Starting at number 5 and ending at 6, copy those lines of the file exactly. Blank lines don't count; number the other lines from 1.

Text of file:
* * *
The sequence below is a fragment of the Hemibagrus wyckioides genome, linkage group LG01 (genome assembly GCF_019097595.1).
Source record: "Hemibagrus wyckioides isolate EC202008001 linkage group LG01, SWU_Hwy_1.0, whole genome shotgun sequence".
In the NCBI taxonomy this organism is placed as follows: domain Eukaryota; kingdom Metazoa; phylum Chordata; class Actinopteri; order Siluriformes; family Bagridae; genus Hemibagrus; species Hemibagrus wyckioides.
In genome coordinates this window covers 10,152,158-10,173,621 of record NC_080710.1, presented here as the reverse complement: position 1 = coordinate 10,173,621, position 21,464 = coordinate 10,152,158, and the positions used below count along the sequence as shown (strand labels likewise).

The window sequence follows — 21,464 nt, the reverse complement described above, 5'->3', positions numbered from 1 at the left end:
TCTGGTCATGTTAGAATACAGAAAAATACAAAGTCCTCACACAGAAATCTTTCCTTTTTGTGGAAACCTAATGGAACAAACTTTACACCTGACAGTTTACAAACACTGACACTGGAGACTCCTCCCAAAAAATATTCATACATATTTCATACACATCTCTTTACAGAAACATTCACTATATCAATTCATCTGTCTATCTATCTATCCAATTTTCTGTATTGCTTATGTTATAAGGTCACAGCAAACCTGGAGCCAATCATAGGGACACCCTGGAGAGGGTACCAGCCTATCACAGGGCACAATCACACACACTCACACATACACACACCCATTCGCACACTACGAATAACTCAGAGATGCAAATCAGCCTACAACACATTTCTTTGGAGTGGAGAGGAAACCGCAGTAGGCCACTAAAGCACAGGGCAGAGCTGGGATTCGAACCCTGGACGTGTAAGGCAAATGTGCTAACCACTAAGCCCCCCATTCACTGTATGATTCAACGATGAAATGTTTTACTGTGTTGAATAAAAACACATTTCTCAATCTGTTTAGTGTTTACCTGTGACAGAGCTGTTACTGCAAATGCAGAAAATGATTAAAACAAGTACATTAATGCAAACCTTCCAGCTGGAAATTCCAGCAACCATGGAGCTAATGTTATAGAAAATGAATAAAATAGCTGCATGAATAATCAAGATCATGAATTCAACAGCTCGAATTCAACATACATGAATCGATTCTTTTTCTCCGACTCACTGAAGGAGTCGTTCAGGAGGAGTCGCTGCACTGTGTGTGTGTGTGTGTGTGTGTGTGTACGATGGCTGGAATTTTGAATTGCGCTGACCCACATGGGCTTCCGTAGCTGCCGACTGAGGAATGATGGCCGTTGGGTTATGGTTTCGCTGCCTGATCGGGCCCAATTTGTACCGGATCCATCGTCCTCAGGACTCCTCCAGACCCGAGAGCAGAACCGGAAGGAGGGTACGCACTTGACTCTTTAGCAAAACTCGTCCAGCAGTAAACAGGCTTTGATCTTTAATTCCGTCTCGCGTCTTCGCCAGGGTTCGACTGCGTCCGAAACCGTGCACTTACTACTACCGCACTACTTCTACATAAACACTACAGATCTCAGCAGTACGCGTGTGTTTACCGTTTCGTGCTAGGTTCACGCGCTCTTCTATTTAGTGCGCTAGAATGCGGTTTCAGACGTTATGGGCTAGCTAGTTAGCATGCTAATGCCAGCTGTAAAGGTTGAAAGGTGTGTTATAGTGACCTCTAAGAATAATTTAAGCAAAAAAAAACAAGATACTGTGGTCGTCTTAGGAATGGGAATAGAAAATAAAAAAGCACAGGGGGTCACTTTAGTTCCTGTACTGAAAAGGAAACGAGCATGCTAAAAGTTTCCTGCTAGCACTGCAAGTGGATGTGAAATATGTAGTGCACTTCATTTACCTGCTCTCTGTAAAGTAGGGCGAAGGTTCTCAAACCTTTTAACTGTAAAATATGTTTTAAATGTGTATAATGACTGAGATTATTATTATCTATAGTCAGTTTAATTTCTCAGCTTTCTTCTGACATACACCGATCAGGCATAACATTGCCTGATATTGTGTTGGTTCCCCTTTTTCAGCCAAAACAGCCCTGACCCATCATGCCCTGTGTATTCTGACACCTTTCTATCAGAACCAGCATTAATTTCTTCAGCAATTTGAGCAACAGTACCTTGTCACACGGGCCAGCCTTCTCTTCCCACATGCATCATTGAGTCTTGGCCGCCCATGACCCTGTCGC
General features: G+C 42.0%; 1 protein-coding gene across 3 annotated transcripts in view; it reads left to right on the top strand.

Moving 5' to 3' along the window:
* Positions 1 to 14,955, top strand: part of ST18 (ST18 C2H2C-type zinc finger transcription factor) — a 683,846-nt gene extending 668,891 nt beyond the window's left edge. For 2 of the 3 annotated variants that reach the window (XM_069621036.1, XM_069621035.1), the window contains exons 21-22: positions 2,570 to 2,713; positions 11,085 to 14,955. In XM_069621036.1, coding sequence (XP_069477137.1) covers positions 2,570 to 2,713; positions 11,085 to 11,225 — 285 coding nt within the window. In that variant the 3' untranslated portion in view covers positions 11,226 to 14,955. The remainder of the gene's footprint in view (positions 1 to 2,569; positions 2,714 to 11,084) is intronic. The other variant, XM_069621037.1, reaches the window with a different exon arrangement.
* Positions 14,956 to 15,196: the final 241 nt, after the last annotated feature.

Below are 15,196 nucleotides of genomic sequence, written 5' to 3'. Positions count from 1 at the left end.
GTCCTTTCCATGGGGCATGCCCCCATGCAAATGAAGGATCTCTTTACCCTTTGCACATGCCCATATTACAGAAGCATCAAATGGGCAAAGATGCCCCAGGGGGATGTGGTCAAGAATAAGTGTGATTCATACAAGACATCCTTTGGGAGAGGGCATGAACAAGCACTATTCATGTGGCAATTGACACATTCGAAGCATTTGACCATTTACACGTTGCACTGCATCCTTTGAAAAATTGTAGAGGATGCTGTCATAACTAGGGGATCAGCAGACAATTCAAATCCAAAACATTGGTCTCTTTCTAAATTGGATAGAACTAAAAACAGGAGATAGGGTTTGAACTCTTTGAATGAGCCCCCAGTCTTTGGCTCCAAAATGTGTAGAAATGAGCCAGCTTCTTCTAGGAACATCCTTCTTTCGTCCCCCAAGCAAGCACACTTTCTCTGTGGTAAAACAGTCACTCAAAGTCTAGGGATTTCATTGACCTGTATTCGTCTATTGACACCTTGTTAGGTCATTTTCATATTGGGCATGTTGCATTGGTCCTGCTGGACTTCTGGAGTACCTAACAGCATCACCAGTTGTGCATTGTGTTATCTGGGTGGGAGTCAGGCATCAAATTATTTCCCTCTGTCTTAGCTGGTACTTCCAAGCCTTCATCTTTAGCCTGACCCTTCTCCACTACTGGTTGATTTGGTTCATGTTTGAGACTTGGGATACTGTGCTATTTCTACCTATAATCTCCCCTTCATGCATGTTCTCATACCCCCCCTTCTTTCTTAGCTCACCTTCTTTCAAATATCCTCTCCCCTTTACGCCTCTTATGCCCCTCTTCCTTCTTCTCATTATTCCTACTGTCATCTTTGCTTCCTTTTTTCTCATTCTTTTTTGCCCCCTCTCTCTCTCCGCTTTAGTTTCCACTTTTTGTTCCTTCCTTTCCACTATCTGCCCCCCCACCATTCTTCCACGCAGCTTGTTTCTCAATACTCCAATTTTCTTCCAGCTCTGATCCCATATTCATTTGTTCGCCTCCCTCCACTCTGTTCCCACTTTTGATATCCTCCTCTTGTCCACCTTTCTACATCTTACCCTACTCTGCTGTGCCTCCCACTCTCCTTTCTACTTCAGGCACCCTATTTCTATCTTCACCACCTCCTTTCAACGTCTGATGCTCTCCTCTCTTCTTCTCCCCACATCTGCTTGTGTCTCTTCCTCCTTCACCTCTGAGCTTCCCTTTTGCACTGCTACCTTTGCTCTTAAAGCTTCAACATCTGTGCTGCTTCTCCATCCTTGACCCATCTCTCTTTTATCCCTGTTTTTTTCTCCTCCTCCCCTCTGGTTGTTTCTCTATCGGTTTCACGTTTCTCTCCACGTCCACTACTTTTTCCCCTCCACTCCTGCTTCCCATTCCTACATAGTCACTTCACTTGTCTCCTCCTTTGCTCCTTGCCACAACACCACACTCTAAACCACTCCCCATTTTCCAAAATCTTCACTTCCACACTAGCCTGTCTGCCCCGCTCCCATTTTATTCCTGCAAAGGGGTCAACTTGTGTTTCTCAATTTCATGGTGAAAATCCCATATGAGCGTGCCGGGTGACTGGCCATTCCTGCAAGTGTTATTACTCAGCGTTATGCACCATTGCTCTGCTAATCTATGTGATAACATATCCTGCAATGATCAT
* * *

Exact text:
The window sequence follows — 21,464 nt, the reverse complement described above, 5'->3', positions numbered from 1 at the left end:
TCTGGTCATGTTAGAATACAGAAAAATACAAAGTCCTCACACAGAAATCTTTCCTTTTTGTGGAAACCTAATGGAACAAACTTTACACCTGACAGTTTACAAACACTGACACTGGAGACTCCTCCCAAAAAATATTCATACATATTTCATACACATCTCTTTACAGAAACATTCACTATATCAATTCATCTGTCTATCTATCTATCCAATTTTCTGTATTGCTTATGTTATAAGGTCACAGCAAACCTGGAGCCAATCATAGGGACACCCTGGAGAGGGTACCAGCCTATCACAGGGCACAATCACACACACTCACACATACACACACCCATTCGCACACTACGAATAACTCAGAGATGCAAATCAGCCTACAACACATTTCTTTGGAGTGGAGAGGAAACCGCAGTAGGCCACTAAAGCACAGGGCAGAGCTGGGATTCGAACCCTGGACGTGTAAGGCAAATGTGCTAACCACTAAGCCCCCCATTCACTGTATGATTCAACGATGAAATGTTTTACTGTGTTGAATAAAAACACATTTCTCAATCTGTTTAGTGTTTACCTGTGACAGAGCTGTTACTGCAAATGCAGAAAATGATTAAAACAAGTACATTAATGCAAACCTTCCAGCTGGAAATTCCAGCAACCATGGAGCTAATGTTATAGAAAATGAATAAAATAGCTGCATGAATAATCAAGATCATGAATTCAACAGCTCGAATTCAACATACATGAATCGATTCTTTTTCTCCGACTCACTGAAGGAGTCGTTCAGGAGGAGTCGCTGCACTGTGTGTGTGTGTGTGTGTGTGTGTGTACGATGGCTGGAATTTTGAATTGCGCTGACCCACATGGGCTTCCGTAGCTGCCGACTGAGGAATGATGGCCGTTGGGTTATGGTTTCGCTGCCTGATCGGGCCCAATTTGTACCGGATCCATCGTCCTCAGGACTCCTCCAGACCCGAGAGCAGAACCGGAAGGAGGGTACGCACTTGACTCTTTAGCAAAACTCGTCCAGCAGTAAACAGGCTTTGATCTTTAATTCCGTCTCGCGTCTTCGCCAGGGTTCGACTGCGTCCGAAACCGTGCACTTACTACTACCGCACTACTTCTACATAAACACTACAGATCTCAGCAGTACGCGTGTGTTTACCGTTTCGTGCTAGGTTCACGCGCTCTTCTATTTAGTGCGCTAGAATGCGGTTTCAGACGTTATGGGCTAGCTAGTTAGCATGCTAATGCCAGCTGTAAAGGTTGAAAGGTGTGTTATAGTGACCTCTAAGAATAATTTAAGCAAAAAAAAACAAGATACTGTGGTCGTCTTAGGAATGGGAATAGAAAATAAAAAAGCACAGGGGGTCACTTTAGTTCCTGTACTGAAAAGGAAACGAGCATGCTAAAAGTTTCCTGCTAGCACTGCAAGTGGATGTGAAATATGTAGTGCACTTCATTTACCTGCTCTCTGTAAAGTAGGGCGAAGGTTCTCAAACCTTTTAACTGTAAAATATGTTTTAAATGTGTATAATGACTGAGATTATTATTATCTATAGTCAGTTTAATTTCTCAGCTTTCTTCTGACATACACCGATCAGGCATAACATTGCCTGATATTGTGTTGGTTCCCCTTTTTCAGCCAAAACAGCCCTGACCCATCATGCCCTGTGTATTCTGACACCTTTCTATCAGAACCAGCATTAATTTCTTCAGCAATTTGAGCAACAGTACCTTGTCACACGGGCCAGCCTTCTCTTCCCACATGCATCATTGAGTCTTGGCCGCCCATGACCCTGTCGC